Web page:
By Mark Michel
As a life-long gamer dating back to the 70s, I have had the fortune of watching the gaming industry and culture grow for over 4 decades. I’ve watched home gaming grow from the simplistic Pong-type games to the near-terabyte sized games.
I have played fighters, puzzle games and strategic games, but one of my favorite genres happens to be the Role Playing Game (RPG). RPGs have been around nearly as long as video games have – in fact they even pre-date the video game. Case in point; Dungeons and Dragons (D&D). Any geek worth his pocket protector will have at one time or another, played a lengthy game of D&D, and may even have his own 20-sided dice to prove it.
But for those of us who didn’t want to carry around stacks of books or graphing paper, we had to wait until video games caught up. And in 1981, they had! There were 2 basically text-based RPGs on the market back then; Zork and Ultima. But a third entrant burst on the scene and became something of a phenomenon practically overnight. That game was Wizardry: Proving Grounds of the Mad Overlord.
Originally released for the Apple II, Wizardry was the first graphically-oriented RPG on the market that put the player in a first-person dungeon crawling maze. It was developed by 2 Cornell computing students – Andrew Greenberg and Robert Woodhead. They began developing the game in the late 70s, but finally brought it to the Apple II computer in 1981. By that time, it was the first RPG that utilized color graphics and was the first true party-based RPG on the market.
Wizardry: Proving Grounds was but the first of many titles, marked the beginning of the first trilogy of Wizardry games; Wizardry Proving Grounds of the Mad Overlord, Wizardry II: Knight of Diamonds and Wizardry III: Legacy of Llylagmyn.
While the basic tenants of the game required the player to make options-based decisions, the options weren’t limited to a mere handful of actions. The game also had a well-balanced group of races and specializations that each character (that you created) could go into; from a brute fighter, to a stealthy thief – or perhaps a powerful healing Cleric or one of my favorites – the very powerful Mage, of course, there are also other career paths you could take your characters on such as becoming a Bishop, Lord or Ninja as well.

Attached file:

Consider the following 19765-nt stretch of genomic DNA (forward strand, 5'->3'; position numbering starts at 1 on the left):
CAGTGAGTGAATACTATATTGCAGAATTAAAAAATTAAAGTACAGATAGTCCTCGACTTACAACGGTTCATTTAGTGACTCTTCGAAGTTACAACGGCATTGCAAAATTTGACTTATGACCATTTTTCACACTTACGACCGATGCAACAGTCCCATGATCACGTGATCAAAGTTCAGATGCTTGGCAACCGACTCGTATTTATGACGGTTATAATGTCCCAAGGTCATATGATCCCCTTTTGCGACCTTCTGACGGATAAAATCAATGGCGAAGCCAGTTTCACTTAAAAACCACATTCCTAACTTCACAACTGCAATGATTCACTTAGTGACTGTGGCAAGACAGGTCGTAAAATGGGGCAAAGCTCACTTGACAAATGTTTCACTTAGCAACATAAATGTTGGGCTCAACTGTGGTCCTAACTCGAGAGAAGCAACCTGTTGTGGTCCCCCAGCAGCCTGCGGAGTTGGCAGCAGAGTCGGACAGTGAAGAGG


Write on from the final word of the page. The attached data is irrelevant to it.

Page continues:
With such a selection of character types and chosen career paths, Wizardry was similar to D&D in nearly every way, which is probably why it sold so well in the 80s.
Wizardry was so popular that it was eventually ported to countless computer systems and consoles over the years. It jumped to the PC not long after arriving on the Apple II, and later to the Macintosh, and then to the various game consoles, such as the NES, Gameboy, SNES and others. Each console and system had basically same game, but each one was played in a slightly different way depending on the UI.
On the NES, the UI and menus are all interfaced with the use of the controller. This simplified the control the game player had with Wizardry.
Initially when you begin playing Wizardry, you will need to create characters. In order to do this, simply select “Training Grounds” from the main menu board. Here, you can create a character, change their class, inspect them and their gear and spells, or even delete them. For our purposes here, you’ll create a character.
First you name your character. A virtual keyboard is presented and you select the letters to make your character’s name. After which, you can save the name, and then select race – there are five races to choose from; Human, Elf, Dwarf, Gnome and Hobbit. Each race has a particular specialty – except for human..Humans have a pretty well-rounded set of stats. They aren’t great in anything, but aren’t lacking, either.
After selecting a race, you can choose whether to be aligned “Good, Evil or Neutral”. This may be important down the line, so choose your alignment carefully. Also, you can’t have good aligned characters with evil aligned characters. They don’t mix! But neutral characters can go into either type of group.
With your character’s alignment taken care of, you are brought to the “Initiative” screen, where you are given points to allocate to one of your character’s 6 characteristics. From strength to luck, you can allocate points into each category from the “Bonus” points section.
Think of the Bonus points area as your 20-sided die roll for initiative. Just like a 20-sided die, your Bonus points are randomly “rolled” by the computer. Odds are though, that you’ll get a mid-range roll of 6 or 7…Sometimes though, you can get real lucky and roll a 15 or higher! I’ve never seen the bonus roll go higher than 19 though – at least not on the NES version.